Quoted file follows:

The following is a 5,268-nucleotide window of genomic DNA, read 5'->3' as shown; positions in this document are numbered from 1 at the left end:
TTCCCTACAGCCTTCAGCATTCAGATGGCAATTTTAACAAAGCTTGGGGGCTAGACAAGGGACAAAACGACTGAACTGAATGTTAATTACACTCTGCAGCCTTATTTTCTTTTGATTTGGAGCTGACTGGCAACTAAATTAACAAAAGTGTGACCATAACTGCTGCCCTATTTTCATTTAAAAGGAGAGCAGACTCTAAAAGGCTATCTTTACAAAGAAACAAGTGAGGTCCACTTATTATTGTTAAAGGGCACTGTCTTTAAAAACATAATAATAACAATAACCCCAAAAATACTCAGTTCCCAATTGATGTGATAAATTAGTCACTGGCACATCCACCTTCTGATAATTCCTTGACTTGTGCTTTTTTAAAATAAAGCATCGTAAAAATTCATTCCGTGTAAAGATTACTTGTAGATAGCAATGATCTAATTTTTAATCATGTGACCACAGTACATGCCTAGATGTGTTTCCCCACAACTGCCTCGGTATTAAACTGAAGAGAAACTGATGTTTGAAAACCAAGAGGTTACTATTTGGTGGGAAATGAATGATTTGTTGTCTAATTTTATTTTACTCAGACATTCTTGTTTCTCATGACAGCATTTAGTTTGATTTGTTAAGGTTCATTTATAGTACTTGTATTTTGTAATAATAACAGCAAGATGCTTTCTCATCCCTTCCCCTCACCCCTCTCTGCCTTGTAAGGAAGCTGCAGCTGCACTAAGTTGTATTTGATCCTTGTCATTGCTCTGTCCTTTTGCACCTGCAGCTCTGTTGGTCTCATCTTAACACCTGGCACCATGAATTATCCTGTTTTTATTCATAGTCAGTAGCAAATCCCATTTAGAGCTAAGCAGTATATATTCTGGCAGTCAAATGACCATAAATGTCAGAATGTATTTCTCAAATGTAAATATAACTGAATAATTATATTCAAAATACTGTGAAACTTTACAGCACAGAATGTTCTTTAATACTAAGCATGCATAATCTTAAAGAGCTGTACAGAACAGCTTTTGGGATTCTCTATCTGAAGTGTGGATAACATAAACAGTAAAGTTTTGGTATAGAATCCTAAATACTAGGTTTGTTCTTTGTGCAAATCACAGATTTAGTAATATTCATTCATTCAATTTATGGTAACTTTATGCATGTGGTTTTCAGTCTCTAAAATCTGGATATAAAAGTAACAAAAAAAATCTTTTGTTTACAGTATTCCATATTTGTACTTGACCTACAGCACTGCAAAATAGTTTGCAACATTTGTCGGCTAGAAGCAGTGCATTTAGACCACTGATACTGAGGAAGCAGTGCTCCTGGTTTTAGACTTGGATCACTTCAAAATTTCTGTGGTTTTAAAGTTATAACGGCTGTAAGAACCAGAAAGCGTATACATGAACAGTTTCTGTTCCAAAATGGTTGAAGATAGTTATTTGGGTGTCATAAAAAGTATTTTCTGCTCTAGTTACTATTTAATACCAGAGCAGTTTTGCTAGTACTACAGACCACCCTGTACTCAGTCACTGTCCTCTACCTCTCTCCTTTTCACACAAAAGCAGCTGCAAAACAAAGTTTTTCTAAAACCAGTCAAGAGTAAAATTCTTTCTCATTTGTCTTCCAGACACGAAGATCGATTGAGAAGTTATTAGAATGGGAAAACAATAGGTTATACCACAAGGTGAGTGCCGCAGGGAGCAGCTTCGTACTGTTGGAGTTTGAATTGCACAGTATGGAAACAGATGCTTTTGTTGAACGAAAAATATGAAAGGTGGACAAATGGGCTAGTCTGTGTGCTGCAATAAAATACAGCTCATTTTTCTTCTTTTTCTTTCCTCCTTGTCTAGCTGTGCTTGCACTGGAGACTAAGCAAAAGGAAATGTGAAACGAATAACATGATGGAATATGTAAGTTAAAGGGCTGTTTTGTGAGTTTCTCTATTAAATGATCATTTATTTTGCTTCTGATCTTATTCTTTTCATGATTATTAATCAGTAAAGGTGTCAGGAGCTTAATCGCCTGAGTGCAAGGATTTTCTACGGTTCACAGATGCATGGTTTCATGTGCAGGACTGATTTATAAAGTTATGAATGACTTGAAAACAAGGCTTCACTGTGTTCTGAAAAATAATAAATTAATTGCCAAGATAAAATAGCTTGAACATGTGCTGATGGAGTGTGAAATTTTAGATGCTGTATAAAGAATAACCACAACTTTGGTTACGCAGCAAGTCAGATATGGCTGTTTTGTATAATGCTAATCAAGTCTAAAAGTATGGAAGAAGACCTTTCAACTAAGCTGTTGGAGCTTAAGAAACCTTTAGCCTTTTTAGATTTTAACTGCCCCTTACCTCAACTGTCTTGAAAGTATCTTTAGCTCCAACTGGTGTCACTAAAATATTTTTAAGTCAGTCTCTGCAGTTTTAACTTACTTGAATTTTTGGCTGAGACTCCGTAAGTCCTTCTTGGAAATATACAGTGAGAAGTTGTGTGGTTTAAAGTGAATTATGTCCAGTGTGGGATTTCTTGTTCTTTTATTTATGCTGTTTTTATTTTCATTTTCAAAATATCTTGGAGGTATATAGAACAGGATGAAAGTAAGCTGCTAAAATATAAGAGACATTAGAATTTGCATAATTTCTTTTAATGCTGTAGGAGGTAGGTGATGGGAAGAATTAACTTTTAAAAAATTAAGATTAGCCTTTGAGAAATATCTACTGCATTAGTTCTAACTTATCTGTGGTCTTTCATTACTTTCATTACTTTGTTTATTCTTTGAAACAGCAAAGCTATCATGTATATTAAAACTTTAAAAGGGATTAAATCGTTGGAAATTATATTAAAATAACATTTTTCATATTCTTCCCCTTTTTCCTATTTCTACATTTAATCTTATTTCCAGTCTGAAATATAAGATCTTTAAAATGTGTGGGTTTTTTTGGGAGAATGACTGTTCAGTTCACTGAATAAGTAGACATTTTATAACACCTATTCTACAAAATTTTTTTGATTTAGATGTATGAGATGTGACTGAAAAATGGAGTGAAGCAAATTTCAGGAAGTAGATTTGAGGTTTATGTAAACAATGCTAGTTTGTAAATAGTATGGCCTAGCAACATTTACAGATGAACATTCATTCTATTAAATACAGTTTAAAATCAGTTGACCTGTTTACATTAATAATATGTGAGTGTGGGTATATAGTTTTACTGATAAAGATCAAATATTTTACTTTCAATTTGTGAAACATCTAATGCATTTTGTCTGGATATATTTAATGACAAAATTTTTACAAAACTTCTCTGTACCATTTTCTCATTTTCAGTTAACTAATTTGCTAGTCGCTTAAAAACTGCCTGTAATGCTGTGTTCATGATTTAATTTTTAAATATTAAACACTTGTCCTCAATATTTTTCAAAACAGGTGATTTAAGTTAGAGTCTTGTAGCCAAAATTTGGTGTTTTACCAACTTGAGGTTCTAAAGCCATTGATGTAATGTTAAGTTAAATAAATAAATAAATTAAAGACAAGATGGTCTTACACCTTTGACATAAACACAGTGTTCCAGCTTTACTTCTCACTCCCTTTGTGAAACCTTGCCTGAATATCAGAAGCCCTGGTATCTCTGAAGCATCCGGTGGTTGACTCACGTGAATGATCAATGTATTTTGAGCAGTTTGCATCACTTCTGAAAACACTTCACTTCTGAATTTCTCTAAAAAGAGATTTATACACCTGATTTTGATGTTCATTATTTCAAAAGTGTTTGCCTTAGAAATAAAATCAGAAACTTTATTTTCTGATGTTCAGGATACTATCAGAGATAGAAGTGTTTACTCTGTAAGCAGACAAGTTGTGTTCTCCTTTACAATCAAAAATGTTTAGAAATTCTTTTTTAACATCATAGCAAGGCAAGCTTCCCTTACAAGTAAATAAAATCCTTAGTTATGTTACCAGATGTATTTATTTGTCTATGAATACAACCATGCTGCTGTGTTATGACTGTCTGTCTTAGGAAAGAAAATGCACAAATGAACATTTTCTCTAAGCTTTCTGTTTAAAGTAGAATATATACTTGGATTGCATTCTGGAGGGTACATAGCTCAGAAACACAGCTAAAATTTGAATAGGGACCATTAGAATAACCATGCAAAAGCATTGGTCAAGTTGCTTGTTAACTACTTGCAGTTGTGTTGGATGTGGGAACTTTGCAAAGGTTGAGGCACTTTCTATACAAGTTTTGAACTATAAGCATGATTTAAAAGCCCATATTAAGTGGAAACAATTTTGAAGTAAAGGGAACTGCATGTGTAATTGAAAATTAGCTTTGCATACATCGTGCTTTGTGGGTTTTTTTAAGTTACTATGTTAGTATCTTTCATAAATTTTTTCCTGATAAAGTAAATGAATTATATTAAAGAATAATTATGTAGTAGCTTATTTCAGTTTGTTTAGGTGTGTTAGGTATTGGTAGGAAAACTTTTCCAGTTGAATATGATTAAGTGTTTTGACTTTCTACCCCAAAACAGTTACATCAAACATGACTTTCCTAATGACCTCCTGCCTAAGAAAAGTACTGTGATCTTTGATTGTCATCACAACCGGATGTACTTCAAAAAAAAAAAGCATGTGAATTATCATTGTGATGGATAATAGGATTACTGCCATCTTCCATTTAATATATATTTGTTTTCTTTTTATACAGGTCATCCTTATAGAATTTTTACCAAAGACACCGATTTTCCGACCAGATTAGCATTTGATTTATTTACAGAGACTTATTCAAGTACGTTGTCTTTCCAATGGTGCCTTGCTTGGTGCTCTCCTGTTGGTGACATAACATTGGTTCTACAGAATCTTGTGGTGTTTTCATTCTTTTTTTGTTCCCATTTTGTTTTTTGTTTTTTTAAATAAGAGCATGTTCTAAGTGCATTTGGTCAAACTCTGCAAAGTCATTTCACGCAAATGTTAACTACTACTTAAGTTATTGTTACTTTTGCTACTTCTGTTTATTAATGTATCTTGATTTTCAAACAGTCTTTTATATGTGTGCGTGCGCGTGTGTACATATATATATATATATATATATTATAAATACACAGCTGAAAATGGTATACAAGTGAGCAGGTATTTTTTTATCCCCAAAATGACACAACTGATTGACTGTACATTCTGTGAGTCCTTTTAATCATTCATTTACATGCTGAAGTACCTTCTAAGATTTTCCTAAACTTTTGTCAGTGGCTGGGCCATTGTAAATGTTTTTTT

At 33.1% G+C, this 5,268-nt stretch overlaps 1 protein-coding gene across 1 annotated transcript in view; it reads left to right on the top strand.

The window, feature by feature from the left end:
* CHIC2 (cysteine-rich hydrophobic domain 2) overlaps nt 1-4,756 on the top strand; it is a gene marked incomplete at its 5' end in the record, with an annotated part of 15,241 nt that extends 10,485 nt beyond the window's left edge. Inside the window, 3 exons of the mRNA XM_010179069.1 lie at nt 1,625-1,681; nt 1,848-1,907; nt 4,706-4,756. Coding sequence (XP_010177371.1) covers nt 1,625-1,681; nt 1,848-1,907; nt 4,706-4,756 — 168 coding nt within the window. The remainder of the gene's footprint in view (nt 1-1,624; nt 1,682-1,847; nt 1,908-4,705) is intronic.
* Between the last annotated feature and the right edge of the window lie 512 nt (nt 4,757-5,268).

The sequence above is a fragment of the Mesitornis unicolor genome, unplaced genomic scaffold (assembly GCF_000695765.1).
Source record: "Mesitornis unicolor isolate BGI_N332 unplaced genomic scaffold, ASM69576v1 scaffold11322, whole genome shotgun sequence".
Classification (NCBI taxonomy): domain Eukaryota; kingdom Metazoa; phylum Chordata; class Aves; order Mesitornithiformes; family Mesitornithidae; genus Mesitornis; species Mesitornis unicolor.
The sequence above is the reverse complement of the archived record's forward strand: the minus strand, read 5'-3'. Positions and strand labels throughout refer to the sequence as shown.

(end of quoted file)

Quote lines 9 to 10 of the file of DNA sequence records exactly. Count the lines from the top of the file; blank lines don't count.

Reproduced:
Classification (NCBI taxonomy): domain Eukaryota; kingdom Metazoa; phylum Chordata; class Aves; order Mesitornithiformes; family Mesitornithidae; genus Mesitornis; species Mesitornis unicolor.
The sequence above is the reverse complement of the archived record's forward strand: the minus strand, read 5'-3'. Positions and strand labels throughout refer to the sequence as shown.